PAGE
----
Today we’re looking at bereavement, because watching a BBC documentary this week about how a well-known football player is dealing with becoming a widower sparked me to recall my own experience of the deaths of loved ones, in recent times, and much earlier in my life as a young teen.
When I was 13 my father died, and as Judge Rinder often retorts:
anyone can be a father, but it takes a
certain person (where he implies effort) to be a dad
My father was an absent dad, he wasn’t around, and much later I learned that he purposely stayed out of the house until we were in bed. At weekends he would go to ‘his (drinking) club’ and occasionally he’d take us on a car jaunt along the country lanes where the ride was full of mixed emotions:
- Having an adventure
- Him being triggered into anger at the smallest thing
- My mum calming him down
- My brother and I in the back seat casting glances back and forth
The documentary highlights the dad’s experience of losing his wife in 2015, where she died within a 3-mth period of a second bout of cancer.
It didn’t give the family much time to adjust, and having been left with 3-small children to raise the programme helps him start his grieving process, as well as start learning how to be behave with his kids.
It shows how he’s thrown himself into work in what is a coping strategy of avoidance, in order to keep out the overwhelming feelings of loss he’s feeling, and his paralysis in terms of how to be around their mother’s death with his kids.
Losing my father
Losing a parent early is never easy, whether it’s to parents separating or the finality of death. The latter clearly has no come back, no questions to ask later as to why, what, where or how. No chance to make amends.
And a parent has to set about dealing with their own grief, the change in domestic circumstances, and playing both parents.
Today there’s a greater understanding, that when I experienced this I’m not sure that there were any services available to heal the rift. And whether there was or not my family didn’t have any form of emotional support throughout the grieving process. I can tell you about the effect it had on me, because it was life-changing.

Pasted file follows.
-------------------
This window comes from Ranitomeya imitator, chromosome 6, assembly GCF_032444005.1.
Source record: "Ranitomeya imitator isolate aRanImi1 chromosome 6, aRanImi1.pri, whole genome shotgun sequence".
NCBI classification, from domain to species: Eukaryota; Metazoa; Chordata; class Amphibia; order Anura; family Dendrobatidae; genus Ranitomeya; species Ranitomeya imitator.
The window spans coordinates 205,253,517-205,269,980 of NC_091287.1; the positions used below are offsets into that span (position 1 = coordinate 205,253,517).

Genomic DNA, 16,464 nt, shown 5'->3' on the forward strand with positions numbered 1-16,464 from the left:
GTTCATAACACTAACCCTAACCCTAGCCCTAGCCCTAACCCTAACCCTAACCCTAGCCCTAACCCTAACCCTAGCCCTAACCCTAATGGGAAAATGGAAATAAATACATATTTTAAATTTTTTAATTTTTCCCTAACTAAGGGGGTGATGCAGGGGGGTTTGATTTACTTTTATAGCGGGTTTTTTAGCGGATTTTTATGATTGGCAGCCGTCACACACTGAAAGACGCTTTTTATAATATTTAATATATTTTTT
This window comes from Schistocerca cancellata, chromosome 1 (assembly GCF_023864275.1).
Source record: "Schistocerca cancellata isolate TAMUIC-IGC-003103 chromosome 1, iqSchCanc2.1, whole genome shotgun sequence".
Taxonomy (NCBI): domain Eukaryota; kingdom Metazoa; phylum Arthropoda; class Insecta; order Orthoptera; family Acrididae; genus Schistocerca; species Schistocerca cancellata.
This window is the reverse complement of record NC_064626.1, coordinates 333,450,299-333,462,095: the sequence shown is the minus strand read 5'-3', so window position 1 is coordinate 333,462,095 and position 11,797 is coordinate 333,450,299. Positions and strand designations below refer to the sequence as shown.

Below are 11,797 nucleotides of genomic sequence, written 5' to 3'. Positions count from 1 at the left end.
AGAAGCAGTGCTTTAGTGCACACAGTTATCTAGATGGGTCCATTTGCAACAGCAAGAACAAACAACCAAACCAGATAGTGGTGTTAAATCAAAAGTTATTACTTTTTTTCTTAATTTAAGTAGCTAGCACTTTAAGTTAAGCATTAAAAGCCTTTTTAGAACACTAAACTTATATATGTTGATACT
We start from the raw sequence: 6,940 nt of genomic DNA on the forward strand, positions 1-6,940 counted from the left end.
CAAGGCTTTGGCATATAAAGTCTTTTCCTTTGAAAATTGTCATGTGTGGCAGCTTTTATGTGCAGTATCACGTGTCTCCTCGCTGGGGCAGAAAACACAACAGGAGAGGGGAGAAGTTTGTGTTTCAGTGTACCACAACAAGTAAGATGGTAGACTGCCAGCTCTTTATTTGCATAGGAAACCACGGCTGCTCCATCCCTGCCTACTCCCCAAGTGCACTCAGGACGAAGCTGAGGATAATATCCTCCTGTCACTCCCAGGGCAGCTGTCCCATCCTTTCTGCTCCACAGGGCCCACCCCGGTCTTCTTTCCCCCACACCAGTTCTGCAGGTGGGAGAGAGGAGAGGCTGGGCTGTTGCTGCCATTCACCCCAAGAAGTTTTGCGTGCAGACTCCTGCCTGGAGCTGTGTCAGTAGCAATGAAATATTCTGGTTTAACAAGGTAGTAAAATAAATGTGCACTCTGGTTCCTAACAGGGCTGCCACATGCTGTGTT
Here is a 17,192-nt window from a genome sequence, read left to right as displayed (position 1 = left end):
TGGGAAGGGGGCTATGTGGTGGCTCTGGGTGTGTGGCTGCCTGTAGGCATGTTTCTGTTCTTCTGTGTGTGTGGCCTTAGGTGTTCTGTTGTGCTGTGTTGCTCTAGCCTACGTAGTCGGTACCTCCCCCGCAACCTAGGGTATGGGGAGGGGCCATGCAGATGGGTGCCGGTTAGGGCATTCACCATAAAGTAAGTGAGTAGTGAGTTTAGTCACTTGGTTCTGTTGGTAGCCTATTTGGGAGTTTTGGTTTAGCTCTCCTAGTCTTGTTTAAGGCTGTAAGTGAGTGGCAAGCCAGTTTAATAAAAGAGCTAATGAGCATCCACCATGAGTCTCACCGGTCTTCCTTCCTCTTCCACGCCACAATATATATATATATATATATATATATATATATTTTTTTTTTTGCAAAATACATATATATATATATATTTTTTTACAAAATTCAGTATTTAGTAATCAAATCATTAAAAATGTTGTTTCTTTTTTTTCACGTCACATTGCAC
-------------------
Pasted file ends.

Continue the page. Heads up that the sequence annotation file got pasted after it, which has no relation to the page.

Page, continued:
I now believe it started when instead of attending his funeral we were sent back to school despite my protests. I got angry! My anger erupted and it’s only in recent years through the trainings I’ve taken that I got to the nub of the matter.
I was on an angry path for a very long time, and from this point onwards my relationship with my mum began to disintegrate. We’d be at loggerheads through a continual stream of misunderstandings, hurt and blame.
I lost a good friend in my late 30’s where due to a mental health condition she took her own life, that finally began triggering me into the work I do now.
Then more recently I lost my mum to Dementia and a Stroke, where despite our lifelong challenging relationship we managed to build bridges. But there was a lot of emotional build up that still needed to come out.
It has, and I’m well on the way to being a better more balanced person, who takes responsibility for my own emotional welfare and self-care.
I love the work I do and this documentary touched me in a range of ways. A few years ago I worked with a lady who hadn’t been able to talk about her mother’s death for 5-yrs without crying.
The difference this work made meant that within a shorter period than she would have thought possible, she was referring to her mum and laughing about her fond memories
It’s important to get our emotional loola (a technical term) out of our system because as one man shown in the documentary highlighted, whatever you’re holding back from your kids is what they will mirror. And if you’re trying not to show your emotions and grieve properly, your kids will quickly learn to do the same.
This is not the healthy way, but neither is being incapable of mentioning them without crying. Highlighting the happy memories you have of someone is an important thing to hold onto, as you let go of them.
And in my father’s case, I later set upon the curious trail of understanding why he was as he was, and how his younger life had shaped his emotional withdrawal from his young family who would likely have connected him with something far more valuable than the shortening of his life through falling into the bottom of a glass.
Thankfully today we have much better ways of not only coping, but learning from and managing to develop as a person from what are the toughest life challenges.
PS: I’d love to support you in getting rid of what’s not floating-your-boat, so that you can learn how to change what works against you and start tapping into your full potential.
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